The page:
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Volume 17, Number 2March/April 1966

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Valley Of The Moon

Written by Jan Van Os
Photographed by T. F. Walters

There are places on earth so weird yet so beautiful, so forbidding yet so irresistible that in his efforts to describe them man runs out of commonplace similes, gives up on his earthbound metaphors and turns instead to the unknown. Such a place is Wadi Ram, a great valley in southern Jordan, a vast silent place, so wild, so strange that it came, eventually, to be called the "Valley of the Moon."

The Wadi Ram is actually a great fracture in the surface of the earth, the result, probably, of some titanic upheaval that cracked great slabs of granite and sandstone like so many shards of pottery and heaved them upward in the form of great cliffs. It runs northeast to southeast in what is roughly a direct line between the lower end of the Dead Sea and the upper end of the Gulf of Aqaba.

It is only 35 miles from Aqaba to Wadi Ram and much of the distance can be covered swiftly on the smooth pavement of the Desert Highway that links Aqaba, Jordan's sole seaport, to Amman, Jordan's capital. About halfway between two villages called Kweira and Khirbet al-Khalidi, a dirt track strikes off across the desert. This is the road along which, it is thought, Colonel T.E. Lawrence led his raiders in World War I and along which, 40 years later, an American film company made its way to recreate the life of that colorful man amid the actual desert in which he rode and fought. For those who take that track it seems as if they have suddenly entered another world. As in many areas on the Arabian Peninsula, the traces of the unknown forces that battered the earth back in the dim past are still plain and inevitably they evoke the imagined emptiness of lunar plains and mountains, and the dry cracked beds of ancient seas.

Most mountains from a distance are shapeless, drab and identical. Not those at Wadi Ram. There, drenched in pale purple, they rear up off the valley floor, instantly and vividly alive. As distance lessens, the purple gives way to the tawny hues of sandstone ridges that tower a thousand sheer feet in the air and are topped with dome's worn smooth by a constant wind. The skies are pale and colorless and the sand underfoot and the fragments of rock at the base of the cliffs are dry and crisp with age. All around is emptiness and silence, the silence, it seems, of a land that man has not yet set foot upon or, having done so, has trod with quiet caution. The sound of a Land-Rover is suddenly loud and the size of it presumptuous amid spaces so immense they dwarf man and vehicle into insignificance.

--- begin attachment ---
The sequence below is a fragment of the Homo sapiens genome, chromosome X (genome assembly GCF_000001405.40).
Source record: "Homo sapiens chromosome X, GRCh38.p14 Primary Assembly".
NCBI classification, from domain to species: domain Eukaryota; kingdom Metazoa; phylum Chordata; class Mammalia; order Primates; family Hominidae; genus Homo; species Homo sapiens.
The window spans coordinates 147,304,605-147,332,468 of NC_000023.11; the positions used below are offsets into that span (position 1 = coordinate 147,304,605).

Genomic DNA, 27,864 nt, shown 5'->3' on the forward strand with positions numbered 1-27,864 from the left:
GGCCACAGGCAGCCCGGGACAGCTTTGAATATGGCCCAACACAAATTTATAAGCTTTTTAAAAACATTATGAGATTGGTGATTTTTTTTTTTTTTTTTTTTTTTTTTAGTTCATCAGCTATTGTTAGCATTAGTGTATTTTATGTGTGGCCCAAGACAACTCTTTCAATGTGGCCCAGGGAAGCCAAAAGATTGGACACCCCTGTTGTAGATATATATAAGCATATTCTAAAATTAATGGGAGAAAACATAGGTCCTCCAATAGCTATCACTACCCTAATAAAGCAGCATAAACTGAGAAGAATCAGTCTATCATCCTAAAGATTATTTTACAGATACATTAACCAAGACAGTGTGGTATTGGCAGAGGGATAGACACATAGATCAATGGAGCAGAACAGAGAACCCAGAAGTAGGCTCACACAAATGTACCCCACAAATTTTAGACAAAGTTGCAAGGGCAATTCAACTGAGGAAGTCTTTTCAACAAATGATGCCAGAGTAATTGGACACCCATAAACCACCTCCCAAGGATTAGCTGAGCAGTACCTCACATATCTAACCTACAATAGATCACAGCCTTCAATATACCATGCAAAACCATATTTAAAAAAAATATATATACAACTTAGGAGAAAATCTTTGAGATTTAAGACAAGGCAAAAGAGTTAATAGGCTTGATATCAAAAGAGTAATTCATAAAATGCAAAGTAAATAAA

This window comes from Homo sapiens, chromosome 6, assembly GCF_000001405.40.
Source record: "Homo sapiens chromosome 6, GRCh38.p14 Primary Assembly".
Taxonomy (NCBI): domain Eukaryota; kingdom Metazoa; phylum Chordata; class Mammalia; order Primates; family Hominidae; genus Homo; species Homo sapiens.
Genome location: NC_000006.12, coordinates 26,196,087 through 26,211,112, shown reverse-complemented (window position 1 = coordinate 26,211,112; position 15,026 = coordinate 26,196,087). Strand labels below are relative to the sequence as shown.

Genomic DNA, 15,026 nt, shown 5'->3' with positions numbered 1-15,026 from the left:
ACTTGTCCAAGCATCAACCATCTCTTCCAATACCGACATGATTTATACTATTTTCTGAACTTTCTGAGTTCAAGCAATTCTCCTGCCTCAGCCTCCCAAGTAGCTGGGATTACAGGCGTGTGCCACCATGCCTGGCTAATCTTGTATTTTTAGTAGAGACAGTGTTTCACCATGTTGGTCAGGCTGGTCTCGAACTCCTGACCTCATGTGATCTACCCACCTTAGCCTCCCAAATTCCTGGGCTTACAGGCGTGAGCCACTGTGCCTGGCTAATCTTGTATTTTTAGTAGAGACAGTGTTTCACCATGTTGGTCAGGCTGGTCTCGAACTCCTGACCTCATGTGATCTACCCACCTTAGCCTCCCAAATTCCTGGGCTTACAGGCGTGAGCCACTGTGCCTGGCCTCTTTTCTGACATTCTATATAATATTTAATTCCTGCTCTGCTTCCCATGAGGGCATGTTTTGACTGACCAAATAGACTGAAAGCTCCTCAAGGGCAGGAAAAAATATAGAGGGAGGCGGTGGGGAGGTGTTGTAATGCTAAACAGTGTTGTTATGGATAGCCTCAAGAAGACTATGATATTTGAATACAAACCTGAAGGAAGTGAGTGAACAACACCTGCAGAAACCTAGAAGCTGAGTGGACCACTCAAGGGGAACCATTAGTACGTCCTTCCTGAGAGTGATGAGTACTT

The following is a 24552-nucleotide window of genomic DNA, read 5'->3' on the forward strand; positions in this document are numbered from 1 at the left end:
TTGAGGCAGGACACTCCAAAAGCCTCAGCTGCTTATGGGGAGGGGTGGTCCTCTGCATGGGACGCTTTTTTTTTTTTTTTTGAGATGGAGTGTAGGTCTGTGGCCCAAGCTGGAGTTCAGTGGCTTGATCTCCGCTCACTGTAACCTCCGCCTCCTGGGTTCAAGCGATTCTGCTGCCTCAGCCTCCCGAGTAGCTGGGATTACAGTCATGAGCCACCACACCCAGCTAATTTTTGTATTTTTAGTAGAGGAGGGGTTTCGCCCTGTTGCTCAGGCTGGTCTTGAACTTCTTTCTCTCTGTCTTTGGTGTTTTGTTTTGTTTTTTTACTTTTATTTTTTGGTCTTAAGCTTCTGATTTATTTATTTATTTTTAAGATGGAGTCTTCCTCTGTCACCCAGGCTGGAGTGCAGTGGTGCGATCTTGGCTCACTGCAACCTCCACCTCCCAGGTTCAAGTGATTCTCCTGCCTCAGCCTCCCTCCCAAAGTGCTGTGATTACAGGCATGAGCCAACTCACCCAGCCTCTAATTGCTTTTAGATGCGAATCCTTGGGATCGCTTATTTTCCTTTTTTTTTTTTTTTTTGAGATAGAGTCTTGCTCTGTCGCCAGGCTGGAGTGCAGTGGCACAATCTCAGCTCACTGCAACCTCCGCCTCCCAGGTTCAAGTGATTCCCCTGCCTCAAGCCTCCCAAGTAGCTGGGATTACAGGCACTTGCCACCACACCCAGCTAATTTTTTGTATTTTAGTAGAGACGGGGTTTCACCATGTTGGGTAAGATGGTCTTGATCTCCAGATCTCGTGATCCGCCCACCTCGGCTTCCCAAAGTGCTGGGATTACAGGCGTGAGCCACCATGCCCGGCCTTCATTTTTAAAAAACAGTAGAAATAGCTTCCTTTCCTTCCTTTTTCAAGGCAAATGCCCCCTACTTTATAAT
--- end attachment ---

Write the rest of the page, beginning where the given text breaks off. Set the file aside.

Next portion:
To penetrate to the heart of Wadi Ram takes but an hour. Yet it is so far in time from the Desert Highway that the sight of a small settlement is startling. It is a cluster of tiny buildings standing in the center of a vast plain that lies between Jabal Ram on one side and Jabal Um Ishrin two thirds of a mile away on the other. Both are great segments of the high cliffs that Lawrence described as "crags like gigantic buildings along two sides of their street." There is a fortress there manned by a sergeant and five patrolmen of the Jordan Desert Police. There are a school and two small shops to serve a small settlement of Bedouins who, more or less regularly, set up their black tents nearby. The Bedouins camp there for the same reason that dictates the location of all their encampments—water. Up and down the wadi in the shadows of the great escarpments are small springs without which the valley—with summer temperatures of up to 140° F and no more than four inches of rain a year—would be uninhabitable.

The policemen, in the tradition of the Bedouins, which most of them used to be, are friendly and hospitable to all travelers. Each of them is assigned to the small outpost for a minimum of a year and although each man has a short leave every two weeks, life tends, eventually, to develop into a pattern of repetition and monotony that is broken only by the biweekly truck roaring into the stillness to bring supplies and pick up a man due for leave, or the approach of the rare visitor who has come to see the Wadi Ram. Thus they welcome company, offer coffee, answer questions willingly and, obviously aware of their splendidly romantic uniforms and their dashing headcloths, pose with enthusiasm against a spectacular backdrop.

One cannot go far in Jordan without coming across antiquities, and Wadi Ram is no exception. Half a mile from the police post, on a small hill, are the remains of a small temple, probably Nabatean and probably built in the first century. Excavations on the site started in the late fifties, but came to a halt when other projects were given precedence. There are also slabs of rock throughout the valley with inscriptions in early Thamudic writing, mostly the names of travelers of long ago, who were apparently moved by what Lawrence called "this processional way greater than imagination," and who vowed to leave some mark of their passing before they dwindled away and vanished in the vastness of time and distance.

Jan van Os is Assistant Editor of Aramco World.

This article appeared on pages 22-25 of the March/April 1966 print edition of Saudi Aramco World.


Check the Public Affairs Digital Image Archive for March/April 1966 images.